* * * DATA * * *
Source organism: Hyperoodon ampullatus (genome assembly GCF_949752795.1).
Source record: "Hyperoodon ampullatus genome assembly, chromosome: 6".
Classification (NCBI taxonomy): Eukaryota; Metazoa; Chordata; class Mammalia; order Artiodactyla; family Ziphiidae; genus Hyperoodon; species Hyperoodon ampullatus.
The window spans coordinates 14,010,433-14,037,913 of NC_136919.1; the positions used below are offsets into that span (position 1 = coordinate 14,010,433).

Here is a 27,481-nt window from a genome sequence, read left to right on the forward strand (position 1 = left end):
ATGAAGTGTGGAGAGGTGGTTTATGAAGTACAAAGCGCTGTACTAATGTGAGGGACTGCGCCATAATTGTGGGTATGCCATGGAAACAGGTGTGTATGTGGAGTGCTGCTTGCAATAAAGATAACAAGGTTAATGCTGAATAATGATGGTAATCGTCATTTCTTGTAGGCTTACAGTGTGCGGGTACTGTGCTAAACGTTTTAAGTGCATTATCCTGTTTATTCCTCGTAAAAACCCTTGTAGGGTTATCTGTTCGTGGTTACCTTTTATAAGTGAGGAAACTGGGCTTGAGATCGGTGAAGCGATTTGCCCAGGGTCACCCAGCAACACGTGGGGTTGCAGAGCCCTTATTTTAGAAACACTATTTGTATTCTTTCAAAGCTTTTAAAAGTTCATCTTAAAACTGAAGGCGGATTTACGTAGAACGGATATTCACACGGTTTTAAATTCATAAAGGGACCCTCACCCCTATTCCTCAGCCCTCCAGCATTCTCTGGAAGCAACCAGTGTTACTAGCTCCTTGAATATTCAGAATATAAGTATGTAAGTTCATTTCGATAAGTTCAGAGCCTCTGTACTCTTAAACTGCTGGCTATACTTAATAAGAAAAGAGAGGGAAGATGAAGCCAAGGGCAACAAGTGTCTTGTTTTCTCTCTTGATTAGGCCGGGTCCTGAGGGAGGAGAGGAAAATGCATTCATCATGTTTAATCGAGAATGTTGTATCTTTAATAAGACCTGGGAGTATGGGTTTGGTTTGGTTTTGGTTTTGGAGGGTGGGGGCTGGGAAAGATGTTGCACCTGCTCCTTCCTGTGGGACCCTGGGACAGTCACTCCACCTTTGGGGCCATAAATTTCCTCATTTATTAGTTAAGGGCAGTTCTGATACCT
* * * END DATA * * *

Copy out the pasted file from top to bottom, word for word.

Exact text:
Source organism: Hyperoodon ampullatus (genome assembly GCF_949752795.1).
Source record: "Hyperoodon ampullatus genome assembly, chromosome: 6".
Classification (NCBI taxonomy): Eukaryota; Metazoa; Chordata; class Mammalia; order Artiodactyla; family Ziphiidae; genus Hyperoodon; species Hyperoodon ampullatus.
The window spans coordinates 14,010,433-14,037,913 of NC_136919.1; the positions used below are offsets into that span (position 1 = coordinate 14,010,433).

Here is a 27,481-nt window from a genome sequence, read left to right on the forward strand (position 1 = left end):
ATGAAGTGTGGAGAGGTGGTTTATGAAGTACAAAGCGCTGTACTAATGTGAGGGACTGCGCCATAATTGTGGGTATGCCATGGAAACAGGTGTGTATGTGGAGTGCTGCTTGCAATAAAGATAACAAGGTTAATGCTGAATAATGATGGTAATCGTCATTTCTTGTAGGCTTACAGTGTGCGGGTACTGTGCTAAACGTTTTAAGTGCATTATCCTGTTTATTCCTCGTAAAAACCCTTGTAGGGTTATCTGTTCGTGGTTACCTTTTATAAGTGAGGAAACTGGGCTTGAGATCGGTGAAGCGATTTGCCCAGGGTCACCCAGCAACACGTGGGGTTGCAGAGCCCTTATTTTAGAAACACTATTTGTATTCTTTCAAAGCTTTTAAAAGTTCATCTTAAAACTGAAGGCGGATTTACGTAGAACGGATATTCACACGGTTTTAAATTCATAAAGGGACCCTCACCCCTATTCCTCAGCCCTCCAGCATTCTCTGGAAGCAACCAGTGTTACTAGCTCCTTGAATATTCAGAATATAAGTATGTAAGTTCATTTCGATAAGTTCAGAGCCTCTGTACTCTTAAACTGCTGGCTATACTTAATAAGAAAAGAGAGGGAAGATGAAGCCAAGGGCAACAAGTGTCTTGTTTTCTCTCTTGATTAGGCCGGGTCCTGAGGGAGGAGAGGAAAATGCATTCATCATGTTTAATCGAGAATGTTGTATCTTTAATAAGACCTGGGAGTATGGGTTTGGTTTGGTTTTGGTTTTGGAGGGTGGGGGCTGGGAAAGATGTTGCACCTGCTCCTTCCTGTGGGACCCTGGGACAGTCACTCCACCTTTGGGGCCATAAATTTCCTCATTTATTAGTTAAGGGCAGTTCTGATACCT